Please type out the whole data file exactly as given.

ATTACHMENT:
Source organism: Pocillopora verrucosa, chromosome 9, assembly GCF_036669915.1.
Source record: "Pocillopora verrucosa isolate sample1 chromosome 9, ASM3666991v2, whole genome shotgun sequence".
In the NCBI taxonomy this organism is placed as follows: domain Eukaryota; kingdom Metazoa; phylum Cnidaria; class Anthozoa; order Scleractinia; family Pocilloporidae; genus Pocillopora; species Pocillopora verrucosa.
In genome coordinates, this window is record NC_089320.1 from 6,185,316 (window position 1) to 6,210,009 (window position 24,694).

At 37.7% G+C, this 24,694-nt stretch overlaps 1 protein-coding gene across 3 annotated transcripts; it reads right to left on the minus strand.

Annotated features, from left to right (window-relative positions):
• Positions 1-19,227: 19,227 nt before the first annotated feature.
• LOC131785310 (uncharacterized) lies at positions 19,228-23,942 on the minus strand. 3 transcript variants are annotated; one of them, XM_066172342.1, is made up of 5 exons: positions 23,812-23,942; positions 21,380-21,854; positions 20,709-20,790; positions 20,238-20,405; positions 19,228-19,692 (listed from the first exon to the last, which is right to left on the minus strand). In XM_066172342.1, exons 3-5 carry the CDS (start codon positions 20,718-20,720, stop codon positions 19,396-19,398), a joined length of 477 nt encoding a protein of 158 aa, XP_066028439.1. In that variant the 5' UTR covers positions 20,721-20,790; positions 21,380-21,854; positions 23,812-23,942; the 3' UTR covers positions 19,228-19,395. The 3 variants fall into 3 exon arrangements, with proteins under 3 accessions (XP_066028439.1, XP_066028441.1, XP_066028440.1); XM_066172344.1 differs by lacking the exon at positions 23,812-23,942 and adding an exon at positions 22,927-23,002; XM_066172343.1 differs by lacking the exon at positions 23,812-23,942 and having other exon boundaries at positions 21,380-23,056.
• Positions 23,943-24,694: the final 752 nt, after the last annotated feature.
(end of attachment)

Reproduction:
Source organism: Pocillopora verrucosa, chromosome 9, assembly GCF_036669915.1.
Source record: "Pocillopora verrucosa isolate sample1 chromosome 9, ASM3666991v2, whole genome shotgun sequence".
In the NCBI taxonomy this organism is placed as follows: domain Eukaryota; kingdom Metazoa; phylum Cnidaria; class Anthozoa; order Scleractinia; family Pocilloporidae; genus Pocillopora; species Pocillopora verrucosa.
In genome coordinates, this window is record NC_089320.1 from 6,185,316 (window position 1) to 6,210,009 (window position 24,694).

At 37.7% G+C, this 24,694-nt stretch overlaps 1 protein-coding gene across 3 annotated transcripts; it reads right to left on the minus strand.

Annotated features, from left to right (window-relative positions):
• Positions 1-19,227: 19,227 nt before the first annotated feature.
• LOC131785310 (uncharacterized) lies at positions 19,228-23,942 on the minus strand. 3 transcript variants are annotated; one of them, XM_066172342.1, is made up of 5 exons: positions 23,812-23,942; positions 21,380-21,854; positions 20,709-20,790; positions 20,238-20,405; positions 19,228-19,692 (listed from the first exon to the last, which is right to left on the minus strand). In XM_066172342.1, exons 3-5 carry the CDS (start codon positions 20,718-20,720, stop codon positions 19,396-19,398), a joined length of 477 nt encoding a protein of 158 aa, XP_066028439.1. In that variant the 5' UTR covers positions 20,721-20,790; positions 21,380-21,854; positions 23,812-23,942; the 3' UTR covers positions 19,228-19,395. The 3 variants fall into 3 exon arrangements, with proteins under 3 accessions (XP_066028439.1, XP_066028441.1, XP_066028440.1); XM_066172344.1 differs by lacking the exon at positions 23,812-23,942 and adding an exon at positions 22,927-23,002; XM_066172343.1 differs by lacking the exon at positions 23,812-23,942 and having other exon boundaries at positions 21,380-23,056.
• Positions 23,943-24,694: the final 752 nt, after the last annotated feature.